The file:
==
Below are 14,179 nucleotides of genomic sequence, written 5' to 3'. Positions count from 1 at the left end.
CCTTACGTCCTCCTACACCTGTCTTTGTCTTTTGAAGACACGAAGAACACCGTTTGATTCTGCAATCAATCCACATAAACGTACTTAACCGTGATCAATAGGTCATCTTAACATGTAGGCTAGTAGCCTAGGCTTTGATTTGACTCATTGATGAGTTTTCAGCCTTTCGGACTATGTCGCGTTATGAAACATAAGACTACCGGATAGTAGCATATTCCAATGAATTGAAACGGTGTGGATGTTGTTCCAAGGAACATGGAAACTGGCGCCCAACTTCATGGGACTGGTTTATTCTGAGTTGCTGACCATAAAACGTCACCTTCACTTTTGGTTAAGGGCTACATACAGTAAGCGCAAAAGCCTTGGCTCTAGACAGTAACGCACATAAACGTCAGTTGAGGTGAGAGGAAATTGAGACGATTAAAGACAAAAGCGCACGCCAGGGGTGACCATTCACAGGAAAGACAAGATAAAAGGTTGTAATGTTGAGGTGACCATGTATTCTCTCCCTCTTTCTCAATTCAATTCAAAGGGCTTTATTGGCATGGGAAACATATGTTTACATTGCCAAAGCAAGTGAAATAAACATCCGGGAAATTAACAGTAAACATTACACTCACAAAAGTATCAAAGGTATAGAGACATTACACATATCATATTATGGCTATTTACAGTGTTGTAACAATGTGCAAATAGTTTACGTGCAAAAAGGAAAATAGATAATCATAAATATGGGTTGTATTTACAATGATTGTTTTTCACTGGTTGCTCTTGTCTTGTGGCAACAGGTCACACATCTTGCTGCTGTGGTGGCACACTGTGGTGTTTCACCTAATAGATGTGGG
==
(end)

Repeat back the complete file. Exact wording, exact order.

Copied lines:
Below are 14,179 nucleotides of genomic sequence, written 5' to 3'. Positions count from 1 at the left end.
CCTTACGTCCTCCTACACCTGTCTTTGTCTTTTGAAGACACGAAGAACACCGTTTGATTCTGCAATCAATCCACATAAACGTACTTAACCGTGATCAATAGGTCATCTTAACATGTAGGCTAGTAGCCTAGGCTTTGATTTGACTCATTGATGAGTTTTCAGCCTTTCGGACTATGTCGCGTTATGAAACATAAGACTACCGGATAGTAGCATATTCCAATGAATTGAAACGGTGTGGATGTTGTTCCAAGGAACATGGAAACTGGCGCCCAACTTCATGGGACTGGTTTATTCTGAGTTGCTGACCATAAAACGTCACCTTCACTTTTGGTTAAGGGCTACATACAGTAAGCGCAAAAGCCTTGGCTCTAGACAGTAACGCACATAAACGTCAGTTGAGGTGAGAGGAAATTGAGACGATTAAAGACAAAAGCGCACGCCAGGGGTGACCATTCACAGGAAAGACAAGATAAAAGGTTGTAATGTTGAGGTGACCATGTATTCTCTCCCTCTTTCTCAATTCAATTCAAAGGGCTTTATTGGCATGGGAAACATATGTTTACATTGCCAAAGCAAGTGAAATAAACATCCGGGAAATTAACAGTAAACATTACACTCACAAAAGTATCAAAGGTATAGAGACATTACACATATCATATTATGGCTATTTACAGTGTTGTAACAATGTGCAAATAGTTTACGTGCAAAAAGGAAAATAGATAATCATAAATATGGGTTGTATTTACAATGATTGTTTTTCACTGGTTGCTCTTGTCTTGTGGCAACAGGTCACACATCTTGCTGCTGTGGTGGCACACTGTGGTGTTTCACCTAATAGATGTGGG